Creative Collage Art

I was perusing my “Art I Like” board on Pinterest and curated this art collection on a similar theme — collage. Collage artists here use pencil shavings, old newspapers and magazines, old sheet music, recycled Metrocards or assorted recycled junk to create pleasing creations and even recognizable famous faces or artwork. Only one piece in this collection is not technically a collage, but a sculpture, but since it is made with old sheet music, as some of the other pieces, it seems to fit. I only republished pieces where I could trace the artist and credit him or her.

pencil shaving art by Kristina Webb
Collage of Audrey Hepburn (made with old newspaper and magazine clippings) by Ines Koudis
Portrait of Queen Elizabeth II, made with recycled junk, by Jane Perkins
Sculpture made from old music books, by BeckyJArts on Etsy
Beethoven collage, made with notes cut with Xacto knife from sheet music, by Erika Iris Simmons
Van Gogh’s sunflowers recreated with wood wrapped in newspaper, by Lee Kyu-Hak
Collage of Itzhak Perlman, made with recycled Metro cards, by Nina Boesch
‘pictures of magazines 2’ by vik muniz ‘a bar at folies bergères’, after edouard manet

Tarantulas, Tea Pots and Tufted Titmice — Oh My!

Assorted Interesting Things, Creativity Link Roundup, from WordPress and the Internet

Art, Photography and the Written Word

Photo by Henry Becerra on Unsplash

I thought the photo above was fitting for this post, because you know what Forrest Gump says, “Life is like a box of chocolates. You never know what you’re going to get.” What do tarantulas and tea pot pinatas have in common? Not much — other than things Susan reads on the Internet. Enjoy this interesting assortment, and I hope you make some new discoveries.

An artist friend, Christine Kerrick, wrote about her travel adventures in Mexico for Cinco de Mayo and showed off her painting of a Mexican red knee tarantula. She is, perhaps, the only woman I know with a fascination for tarantulas, particularly the colorful kind. (Sorry arachnophobes.) And, please, check out her art page. There is much more to her art than this particular example.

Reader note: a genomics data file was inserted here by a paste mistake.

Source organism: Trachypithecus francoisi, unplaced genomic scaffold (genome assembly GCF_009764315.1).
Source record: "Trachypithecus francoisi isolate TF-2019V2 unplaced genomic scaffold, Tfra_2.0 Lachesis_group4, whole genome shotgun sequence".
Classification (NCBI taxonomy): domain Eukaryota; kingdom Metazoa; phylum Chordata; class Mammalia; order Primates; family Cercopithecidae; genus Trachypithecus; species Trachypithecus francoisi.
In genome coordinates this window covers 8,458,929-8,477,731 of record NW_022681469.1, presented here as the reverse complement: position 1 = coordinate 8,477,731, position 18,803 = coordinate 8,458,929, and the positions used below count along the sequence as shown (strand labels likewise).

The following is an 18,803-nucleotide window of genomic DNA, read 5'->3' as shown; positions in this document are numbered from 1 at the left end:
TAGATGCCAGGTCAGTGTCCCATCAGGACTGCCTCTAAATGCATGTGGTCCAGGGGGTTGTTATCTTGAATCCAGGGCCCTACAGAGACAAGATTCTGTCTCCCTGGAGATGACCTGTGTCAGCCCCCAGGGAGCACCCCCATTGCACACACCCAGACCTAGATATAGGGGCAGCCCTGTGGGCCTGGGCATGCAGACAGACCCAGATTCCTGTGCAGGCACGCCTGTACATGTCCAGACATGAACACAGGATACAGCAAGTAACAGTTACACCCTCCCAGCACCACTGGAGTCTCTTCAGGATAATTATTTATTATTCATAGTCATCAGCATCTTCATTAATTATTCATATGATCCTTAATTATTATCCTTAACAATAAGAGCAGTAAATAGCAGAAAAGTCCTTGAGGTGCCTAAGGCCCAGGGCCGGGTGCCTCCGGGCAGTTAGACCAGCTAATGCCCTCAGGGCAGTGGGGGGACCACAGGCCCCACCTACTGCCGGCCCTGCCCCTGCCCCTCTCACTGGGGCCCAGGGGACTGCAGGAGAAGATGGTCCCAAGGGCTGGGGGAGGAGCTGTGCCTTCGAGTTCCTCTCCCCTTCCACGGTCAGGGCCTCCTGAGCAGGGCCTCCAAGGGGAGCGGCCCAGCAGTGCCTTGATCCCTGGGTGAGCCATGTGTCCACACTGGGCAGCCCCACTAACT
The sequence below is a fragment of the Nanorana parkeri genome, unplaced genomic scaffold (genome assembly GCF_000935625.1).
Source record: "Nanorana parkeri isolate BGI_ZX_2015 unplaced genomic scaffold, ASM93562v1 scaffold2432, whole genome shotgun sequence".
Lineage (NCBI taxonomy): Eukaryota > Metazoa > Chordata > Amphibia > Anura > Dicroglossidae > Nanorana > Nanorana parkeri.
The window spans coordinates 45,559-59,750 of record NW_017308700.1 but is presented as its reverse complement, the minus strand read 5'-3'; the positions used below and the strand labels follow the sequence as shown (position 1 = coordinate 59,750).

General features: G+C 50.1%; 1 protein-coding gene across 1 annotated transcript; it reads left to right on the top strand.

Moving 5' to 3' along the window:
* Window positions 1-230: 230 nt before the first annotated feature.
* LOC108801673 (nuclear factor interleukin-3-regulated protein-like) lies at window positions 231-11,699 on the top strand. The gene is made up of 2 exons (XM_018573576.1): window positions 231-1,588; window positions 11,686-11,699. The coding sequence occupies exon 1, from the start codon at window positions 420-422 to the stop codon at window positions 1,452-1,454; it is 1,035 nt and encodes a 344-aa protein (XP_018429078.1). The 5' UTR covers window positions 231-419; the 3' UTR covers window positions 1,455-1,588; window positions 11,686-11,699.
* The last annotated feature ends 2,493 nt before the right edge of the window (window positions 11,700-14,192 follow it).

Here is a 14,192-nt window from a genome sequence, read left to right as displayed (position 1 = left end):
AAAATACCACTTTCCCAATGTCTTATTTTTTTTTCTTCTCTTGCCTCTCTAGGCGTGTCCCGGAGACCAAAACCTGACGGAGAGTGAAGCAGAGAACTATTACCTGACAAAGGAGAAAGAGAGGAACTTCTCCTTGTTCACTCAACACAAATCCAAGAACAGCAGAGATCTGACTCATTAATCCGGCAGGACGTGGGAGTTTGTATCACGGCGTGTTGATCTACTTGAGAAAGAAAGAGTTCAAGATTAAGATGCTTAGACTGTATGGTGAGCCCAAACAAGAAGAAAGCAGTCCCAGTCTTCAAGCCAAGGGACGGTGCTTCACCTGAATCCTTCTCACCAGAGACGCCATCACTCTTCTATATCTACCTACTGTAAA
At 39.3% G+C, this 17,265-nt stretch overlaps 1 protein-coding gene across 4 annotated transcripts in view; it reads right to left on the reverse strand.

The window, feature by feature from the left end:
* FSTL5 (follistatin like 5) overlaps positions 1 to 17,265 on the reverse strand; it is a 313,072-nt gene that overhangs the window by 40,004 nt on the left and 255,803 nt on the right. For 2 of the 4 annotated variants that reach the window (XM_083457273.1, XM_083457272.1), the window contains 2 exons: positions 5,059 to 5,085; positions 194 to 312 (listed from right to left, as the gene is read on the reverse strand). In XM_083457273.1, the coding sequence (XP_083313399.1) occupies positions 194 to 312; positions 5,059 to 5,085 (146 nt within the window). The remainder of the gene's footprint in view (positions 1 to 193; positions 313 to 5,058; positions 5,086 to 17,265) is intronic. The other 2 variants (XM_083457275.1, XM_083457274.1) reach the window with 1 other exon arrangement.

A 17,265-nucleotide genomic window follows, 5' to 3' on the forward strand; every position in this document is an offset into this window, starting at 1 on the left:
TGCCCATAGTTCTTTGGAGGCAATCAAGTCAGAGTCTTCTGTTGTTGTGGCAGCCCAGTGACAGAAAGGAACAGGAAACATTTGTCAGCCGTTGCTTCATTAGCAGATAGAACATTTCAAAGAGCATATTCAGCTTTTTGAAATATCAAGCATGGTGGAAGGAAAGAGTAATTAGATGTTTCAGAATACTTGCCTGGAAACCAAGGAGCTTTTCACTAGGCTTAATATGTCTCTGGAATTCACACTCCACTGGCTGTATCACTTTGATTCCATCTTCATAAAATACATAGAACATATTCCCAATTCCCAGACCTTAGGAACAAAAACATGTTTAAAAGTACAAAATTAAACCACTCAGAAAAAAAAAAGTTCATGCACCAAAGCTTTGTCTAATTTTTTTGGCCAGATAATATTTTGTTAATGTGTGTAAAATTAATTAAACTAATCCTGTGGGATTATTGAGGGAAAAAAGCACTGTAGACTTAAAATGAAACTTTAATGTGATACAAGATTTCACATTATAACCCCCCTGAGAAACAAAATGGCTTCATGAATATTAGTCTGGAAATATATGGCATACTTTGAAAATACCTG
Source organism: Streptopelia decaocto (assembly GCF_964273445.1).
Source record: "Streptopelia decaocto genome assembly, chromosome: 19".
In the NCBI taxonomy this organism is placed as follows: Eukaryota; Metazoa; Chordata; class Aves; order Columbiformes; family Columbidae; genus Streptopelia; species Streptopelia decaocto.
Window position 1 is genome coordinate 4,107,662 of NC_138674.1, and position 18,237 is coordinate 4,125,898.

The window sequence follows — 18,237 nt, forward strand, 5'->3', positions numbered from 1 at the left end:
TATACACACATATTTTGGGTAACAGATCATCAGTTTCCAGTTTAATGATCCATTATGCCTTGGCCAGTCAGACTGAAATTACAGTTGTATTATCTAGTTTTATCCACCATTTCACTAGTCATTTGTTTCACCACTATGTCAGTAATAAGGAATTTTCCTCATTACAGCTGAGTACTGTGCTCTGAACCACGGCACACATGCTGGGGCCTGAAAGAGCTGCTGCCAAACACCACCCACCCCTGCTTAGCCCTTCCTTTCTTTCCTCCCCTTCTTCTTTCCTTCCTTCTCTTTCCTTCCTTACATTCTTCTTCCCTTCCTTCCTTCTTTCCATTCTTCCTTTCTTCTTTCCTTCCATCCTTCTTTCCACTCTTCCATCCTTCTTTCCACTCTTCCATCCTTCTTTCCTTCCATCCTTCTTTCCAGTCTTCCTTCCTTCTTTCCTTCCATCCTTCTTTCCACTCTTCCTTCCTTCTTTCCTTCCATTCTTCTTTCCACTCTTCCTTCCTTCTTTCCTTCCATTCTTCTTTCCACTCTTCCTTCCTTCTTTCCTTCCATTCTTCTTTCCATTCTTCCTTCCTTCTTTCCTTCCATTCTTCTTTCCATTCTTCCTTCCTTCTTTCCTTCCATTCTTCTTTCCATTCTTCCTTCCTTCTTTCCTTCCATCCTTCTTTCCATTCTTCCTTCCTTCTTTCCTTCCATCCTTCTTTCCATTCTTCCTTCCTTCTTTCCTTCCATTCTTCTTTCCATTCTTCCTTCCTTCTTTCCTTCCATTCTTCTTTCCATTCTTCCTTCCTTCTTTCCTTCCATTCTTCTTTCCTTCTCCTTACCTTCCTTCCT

Jane Austen Runs My Life shared about her Jane Austen themed birthday party and gives the instructions for creating a tea pot pinata, which was filled with — what else? — tea bags and candy.

Donna at My One Beautiful Thing shares birdfeeder photography by Ostdrossel on Instagram. The photos are mostly birds, but she catches some other critters on camera as well, such as bunnies and squirrels.

Photo by Ostdrossel

Pam Webb, children’s writer and English teacher, shares my love of words and etymology. Read her post, Why We Say: From Villain to Windfall, to learn the origins of some common words and expressions.

Allison at A Farm Girl’s Life gives us a tour of her sketchbook. This beautiful farm scene with scattered bovines was one of my favorite spreads. You can find a little this and that on her site: sketches, photography or stories of farm life.

Photo and art by Allison of A Farm Girl’s Life. Makes me think of “All things bright and beautiful.”

Mitch Teemley, who describes himself as a writer, filmmaker, humorist and thinker-about-stuffer, writes some spiritual thoughts about the butterfly effect and repairing relationships.

Photo by Nathan Dunlao on Unsplash

Andrea R. Huelsenbeck of ARHtistic License shares an interesting formula for generating story ideas by selecting random story elements from different columns in a chart. It could be a fun creative writing exercise.

Danish travel blogger and photographer, Le Drake Noir, caught some amazing photos of a hare nursing her babies.

Photo by Le Drake Noir

Another artist friend, Jeffrey M. Green, shares his spiritual thoughts on race relations in God’s Color Palette in Human Design. Unlike many other things we hear these days, I trust his post promotes peace and harmony. Jeffrey is an absolutely amazing colored pencil artist. Below is his drawing, “Respect for Others.”